Synopsis: India’s vulture populations are not safe; they are still small to recover quickly and will not survive another catastrophic event.
Vultures were quite common till the 1980s and are fighting to survive currently. Currently, seven species in Africa and eight species in India are threatened with extinction. India has lost 99% population of the three species, White-backed Vulture, Long-billed Vulture and Slender-billed Vulture. The Red-headed and the Egyptian Vulture populations have also crashed by 91% and 80% respectively.
This catastrophic decline has been attributed to the use of diclofenac, a non-steroidal anti-inflammatory drug (NSAID) in veterinary practice during the 1990s.
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Why is vulture more vulnerable?
Small population: Population is still small to recover quickly.
Slow breeding: Also, vultures are slow breeding birds, laying only one egg a year and having a longer immaturity duration after fledging. The remnant population will only double after 10-15 years without the occurrence of any adverse events.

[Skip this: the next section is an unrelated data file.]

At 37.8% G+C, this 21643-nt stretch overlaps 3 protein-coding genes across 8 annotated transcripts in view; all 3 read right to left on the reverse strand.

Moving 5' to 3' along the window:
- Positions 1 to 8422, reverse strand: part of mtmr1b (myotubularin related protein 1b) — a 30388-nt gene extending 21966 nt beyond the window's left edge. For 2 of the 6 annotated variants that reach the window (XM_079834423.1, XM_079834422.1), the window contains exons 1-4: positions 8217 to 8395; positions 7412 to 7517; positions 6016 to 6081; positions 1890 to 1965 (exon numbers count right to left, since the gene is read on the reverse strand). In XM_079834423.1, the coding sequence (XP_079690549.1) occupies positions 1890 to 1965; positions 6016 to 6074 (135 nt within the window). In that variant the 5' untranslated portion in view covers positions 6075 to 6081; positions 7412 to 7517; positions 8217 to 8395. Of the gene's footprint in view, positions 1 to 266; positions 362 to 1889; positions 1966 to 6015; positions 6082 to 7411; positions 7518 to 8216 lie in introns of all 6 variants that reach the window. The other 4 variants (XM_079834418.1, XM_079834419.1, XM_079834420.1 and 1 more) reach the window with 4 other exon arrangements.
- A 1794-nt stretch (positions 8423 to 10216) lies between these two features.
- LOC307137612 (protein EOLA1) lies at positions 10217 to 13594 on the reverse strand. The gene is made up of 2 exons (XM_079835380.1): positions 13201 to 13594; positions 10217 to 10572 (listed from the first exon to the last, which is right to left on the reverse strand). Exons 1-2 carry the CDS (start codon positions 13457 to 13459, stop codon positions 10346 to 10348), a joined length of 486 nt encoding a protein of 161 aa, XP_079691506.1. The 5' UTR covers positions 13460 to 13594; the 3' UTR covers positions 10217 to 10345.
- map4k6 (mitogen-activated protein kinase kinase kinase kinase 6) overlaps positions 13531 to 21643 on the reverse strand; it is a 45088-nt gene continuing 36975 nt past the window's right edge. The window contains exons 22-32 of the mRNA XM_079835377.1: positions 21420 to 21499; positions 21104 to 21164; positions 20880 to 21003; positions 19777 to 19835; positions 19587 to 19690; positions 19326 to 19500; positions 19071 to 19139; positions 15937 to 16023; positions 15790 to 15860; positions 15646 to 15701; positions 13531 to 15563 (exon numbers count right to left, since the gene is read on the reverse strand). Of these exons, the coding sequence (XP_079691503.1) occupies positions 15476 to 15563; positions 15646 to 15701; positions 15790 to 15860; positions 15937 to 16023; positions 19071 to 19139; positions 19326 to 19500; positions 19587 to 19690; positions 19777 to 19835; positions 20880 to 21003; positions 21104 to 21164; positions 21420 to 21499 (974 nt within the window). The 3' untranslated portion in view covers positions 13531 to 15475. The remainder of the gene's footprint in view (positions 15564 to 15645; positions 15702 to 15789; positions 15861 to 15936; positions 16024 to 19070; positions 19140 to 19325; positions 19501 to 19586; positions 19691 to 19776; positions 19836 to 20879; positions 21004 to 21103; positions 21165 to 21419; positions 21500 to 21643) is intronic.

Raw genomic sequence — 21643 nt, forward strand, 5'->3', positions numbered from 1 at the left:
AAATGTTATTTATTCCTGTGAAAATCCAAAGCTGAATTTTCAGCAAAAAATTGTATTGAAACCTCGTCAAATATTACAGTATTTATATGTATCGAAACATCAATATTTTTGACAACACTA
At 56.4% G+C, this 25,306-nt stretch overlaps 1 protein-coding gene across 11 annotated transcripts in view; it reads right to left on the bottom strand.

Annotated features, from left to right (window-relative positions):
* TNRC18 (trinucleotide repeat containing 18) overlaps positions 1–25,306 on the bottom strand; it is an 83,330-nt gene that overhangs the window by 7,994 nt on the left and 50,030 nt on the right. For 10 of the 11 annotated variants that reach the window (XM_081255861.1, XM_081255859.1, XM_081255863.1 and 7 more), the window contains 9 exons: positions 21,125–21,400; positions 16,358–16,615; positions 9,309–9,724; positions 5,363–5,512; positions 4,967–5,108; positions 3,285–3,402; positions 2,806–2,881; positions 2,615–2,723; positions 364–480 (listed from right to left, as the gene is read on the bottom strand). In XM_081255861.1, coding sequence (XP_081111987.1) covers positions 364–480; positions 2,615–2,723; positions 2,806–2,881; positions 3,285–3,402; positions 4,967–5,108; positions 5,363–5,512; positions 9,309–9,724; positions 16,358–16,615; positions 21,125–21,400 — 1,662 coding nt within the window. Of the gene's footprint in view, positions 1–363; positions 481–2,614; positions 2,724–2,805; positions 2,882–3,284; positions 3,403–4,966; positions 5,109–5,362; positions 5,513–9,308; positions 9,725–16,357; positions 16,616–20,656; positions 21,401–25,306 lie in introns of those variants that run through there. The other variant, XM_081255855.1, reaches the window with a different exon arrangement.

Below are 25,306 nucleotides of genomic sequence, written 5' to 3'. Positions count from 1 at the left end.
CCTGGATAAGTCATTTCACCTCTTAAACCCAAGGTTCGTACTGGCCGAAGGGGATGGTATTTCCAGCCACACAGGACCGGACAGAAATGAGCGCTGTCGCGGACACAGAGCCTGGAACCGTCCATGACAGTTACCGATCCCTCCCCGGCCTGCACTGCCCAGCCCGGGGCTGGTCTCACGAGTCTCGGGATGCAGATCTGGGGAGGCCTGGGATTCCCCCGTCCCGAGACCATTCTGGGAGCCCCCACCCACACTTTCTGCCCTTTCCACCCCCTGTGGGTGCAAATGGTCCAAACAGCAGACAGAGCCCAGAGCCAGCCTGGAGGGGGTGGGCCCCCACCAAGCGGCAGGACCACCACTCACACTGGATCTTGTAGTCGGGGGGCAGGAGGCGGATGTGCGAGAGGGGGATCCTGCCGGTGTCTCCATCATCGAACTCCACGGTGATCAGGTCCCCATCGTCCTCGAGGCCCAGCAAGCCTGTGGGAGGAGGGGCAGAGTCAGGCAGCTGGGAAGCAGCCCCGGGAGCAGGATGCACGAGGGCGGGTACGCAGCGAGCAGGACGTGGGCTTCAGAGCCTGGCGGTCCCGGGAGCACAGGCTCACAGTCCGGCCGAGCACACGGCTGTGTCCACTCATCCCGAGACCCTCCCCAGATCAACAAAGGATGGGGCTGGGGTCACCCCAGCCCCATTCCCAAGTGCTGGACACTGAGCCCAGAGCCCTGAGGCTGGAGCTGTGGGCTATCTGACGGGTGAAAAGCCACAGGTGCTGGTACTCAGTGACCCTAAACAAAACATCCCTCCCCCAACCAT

Availability of other NSAIDs: Other NSAIDs like aceclofenac, ketoprofen, nimesulide, etc., that are harmful to vultures are still available for veterinary use in India. Aceclofenac metabolizes into diclofenac and is much more toxic to vultures.
What steps should be taken?
Check toxicity & use of NSAIDs: In the revised National Vulture Conservation Action Plan (2020-2025), the government plans to set up eight new captive-breeding centres (eight are functioning). But without a check on the toxicity of NSAIDs and their use (misuse of diclofenac), releasing the captive-bred populations in the wild will not be considered feasible.
With more robust policies and enforcement of rules that are immediate, we can safeguard the remnant vulture populations in the country.
With better practices, collective motive to change human behaviour and the usage of safe drugs for cattle treatment, we can save vultures from extinction.
Source: This post is based on the article “Drug debacle: Endangered vulture population still under threat” published in Down to Earth on 4th Sep 2021.